Caring about someone who is addicted to drugs or alcohol is emotionally draining. It can also be a tremendous drain on the family finances. Whether the addict is a struggling youth or a distinguished professional, there may be little left of the family bank accounts, investments, even the home by the time they get help.
The advice for loved ones can be confusing: Support but don’t enable. Let go but stay close. Here are a few concrete ways to become part of the solution:
Sometimes it’s hard to tell: Are you helping a loved one in crisis or enabling their addiction? Enablers:
• Comply with the addict’s requests for money, favors or things just to keep the peace
• Assume drug use is just a phase that will get better on its own
• Take on the addict’s responsibilities as their own
• Rescue the addict from difficult situations
• Give not only second but third, fourth and fifth chances
• Engage in destructive behaviors alongside the addict despite knowing the addict has a problem
• Do things for the addict that they should do for themselves, such as paying bills or fulfilling job or family responsibilities
Even though enablers act out of love and concern, their attempts to protect the addict prevent them from experiencing the full consequences of their actions, thereby prolonging the addiction. In contrast, true supporters allow the addict to experience the natural consequences of their actions and encourage them to accept help.
Offering “help” that truly helps isn’t always second nature. For many families, it requires communicating and interacting in a way that is different from their norm. Enablers can learn to take care of themselves while offering healthy support by attending support groups for loved ones of addicts, such as Al-Anon or Nar-Anon. If an addicted loved one is in rehab, family members may be invited to participate in a family program or family counseling. It’s also advisable to seek individual counseling to address the many ways in which the addict’s behavior has changed your life and the way the rest of the family functions.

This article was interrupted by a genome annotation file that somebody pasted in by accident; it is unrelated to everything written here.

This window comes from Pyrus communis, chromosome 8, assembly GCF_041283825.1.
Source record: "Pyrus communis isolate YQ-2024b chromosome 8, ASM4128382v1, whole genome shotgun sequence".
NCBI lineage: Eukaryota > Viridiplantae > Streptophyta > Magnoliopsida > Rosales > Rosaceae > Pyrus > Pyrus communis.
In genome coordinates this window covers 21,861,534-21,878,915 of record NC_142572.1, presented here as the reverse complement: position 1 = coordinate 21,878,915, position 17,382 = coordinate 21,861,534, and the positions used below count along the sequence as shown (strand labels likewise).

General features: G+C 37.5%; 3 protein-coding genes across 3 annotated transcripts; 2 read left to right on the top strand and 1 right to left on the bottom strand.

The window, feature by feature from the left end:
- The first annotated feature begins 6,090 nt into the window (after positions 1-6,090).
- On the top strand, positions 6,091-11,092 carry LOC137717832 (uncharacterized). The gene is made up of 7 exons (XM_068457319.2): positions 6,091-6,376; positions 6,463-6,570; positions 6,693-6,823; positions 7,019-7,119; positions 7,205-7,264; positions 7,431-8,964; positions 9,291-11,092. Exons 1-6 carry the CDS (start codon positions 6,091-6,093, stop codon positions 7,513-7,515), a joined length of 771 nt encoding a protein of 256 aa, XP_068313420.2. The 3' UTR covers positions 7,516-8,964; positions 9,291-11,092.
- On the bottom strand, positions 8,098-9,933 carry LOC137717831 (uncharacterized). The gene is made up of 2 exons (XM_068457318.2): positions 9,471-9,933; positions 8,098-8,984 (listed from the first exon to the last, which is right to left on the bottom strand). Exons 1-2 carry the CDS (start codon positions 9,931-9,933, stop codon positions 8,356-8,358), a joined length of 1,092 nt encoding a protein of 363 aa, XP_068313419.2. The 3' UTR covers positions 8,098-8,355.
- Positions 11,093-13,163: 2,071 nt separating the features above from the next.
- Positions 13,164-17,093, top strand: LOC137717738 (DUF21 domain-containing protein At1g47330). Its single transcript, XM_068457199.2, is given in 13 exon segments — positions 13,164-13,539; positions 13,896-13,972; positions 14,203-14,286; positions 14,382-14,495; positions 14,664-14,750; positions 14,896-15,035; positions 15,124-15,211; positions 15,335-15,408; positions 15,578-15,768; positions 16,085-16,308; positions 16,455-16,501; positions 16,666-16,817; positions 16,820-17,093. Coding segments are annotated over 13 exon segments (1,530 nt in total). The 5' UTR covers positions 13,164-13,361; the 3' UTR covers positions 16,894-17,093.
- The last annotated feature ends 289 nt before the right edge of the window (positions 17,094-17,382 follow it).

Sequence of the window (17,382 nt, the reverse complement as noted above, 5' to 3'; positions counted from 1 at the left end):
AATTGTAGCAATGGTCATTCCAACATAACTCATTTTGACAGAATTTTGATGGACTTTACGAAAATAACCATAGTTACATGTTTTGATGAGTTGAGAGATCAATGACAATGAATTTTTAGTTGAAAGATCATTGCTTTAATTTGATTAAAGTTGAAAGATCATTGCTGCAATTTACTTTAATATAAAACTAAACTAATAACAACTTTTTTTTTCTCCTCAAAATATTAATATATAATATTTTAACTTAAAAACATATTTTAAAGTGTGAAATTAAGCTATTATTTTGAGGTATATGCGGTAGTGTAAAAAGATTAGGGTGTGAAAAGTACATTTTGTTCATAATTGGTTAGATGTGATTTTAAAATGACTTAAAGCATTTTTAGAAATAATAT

In an effort to save your loved one’s life, you may have spent the majority of your financial reserves trying to protect them from harm or get them treatment. Regardless of your addicted loved one’s recovery status, you need your own financial recovery plan. Talk to a financial counselor or life coach, attend a money management seminar, or find a book or computer program that can help you make a plan for repairing your financial health.
There are new products emerging to help addicts and their loved ones. For example, there’s a prepaid debit card that allows loved ones to provide financial support while monitoring how the money is spent. The card has built-in controls that exclude it from use at bars, liquor stores, strip clubs, casinos and similar establishments, and inform cardholders of attempts at unauthorized use. Users also cannot receive cash back with purchases or cash from an ATM.
Obviously, there are ways to circumvent the card’s protections (e.g., buying other goods and trading them for drugs or purchasing alcohol at a supermarket) but it’s one way to balance support with accountability. It’s a type of money management 101 for those who never developed basic finance skills or those who learned the skills only to lose them to addiction.
It’s not the addict’s fault that they have an addiction but it is their responsibility to manage their illness – and how you interact with them can edge them closer to responsibility or further into addiction. Emotional pleas and logic aren’t always effective with addicts; their capacities for empathy and judgment are too impaired by drugs. When other approaches have failed, sometimes loved ones must practice financial tough love.
When the addict is ignoring your rules and expectations and hurting themselves and others in the process, it’s time to get serious about not supporting their habit. With tough love, family members continue to offer emotional support and help with treatment – emotional, financial or otherwise – but cut off other types of financial support. That means no money, no car, no phone – anything that can be converted to drugs.
Financial tough love is just part of the broader strategy in helping an addicted loved one. It is designed to stop any enabling behaviors on the part of family members and friends, and to help the addict see the reality of what their life has become. The next step is doing everything possible to get the addict into treatment.
Set and enforce boundaries with renewed persistence and consistency. Monitor spending with abandon. Stage an intervention. Research treatment centers. In doing so, you’ll send a clear message that you will no longer enable or rescue, making it much more difficult for the addict to maintain their habit. Use any leverage you have left so that every other option outside of treatment is extremely unattractive.
As a result of physical and psychological dependence, addicts will use any means necessary to get money for drugs, including heart-wrenching pleas, threats, guilt, theft and manipulation. Loved ones who adopt the same whatever-it-takes approach in getting the addict into treatment can stop financing addiction and start financing recovery.
David Sack, M.D., is board certified in addiction medicine and addiction psychiatry. He is the CEO of Elements Behavioral Health and oversees such treatment centers as Promises, The Ranch, The Recovery Place, The Sexual Recovery Institute, and Right Step. David is a sought-after expert who often appears in the major media.
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Last reviewed: 17 Jun 2013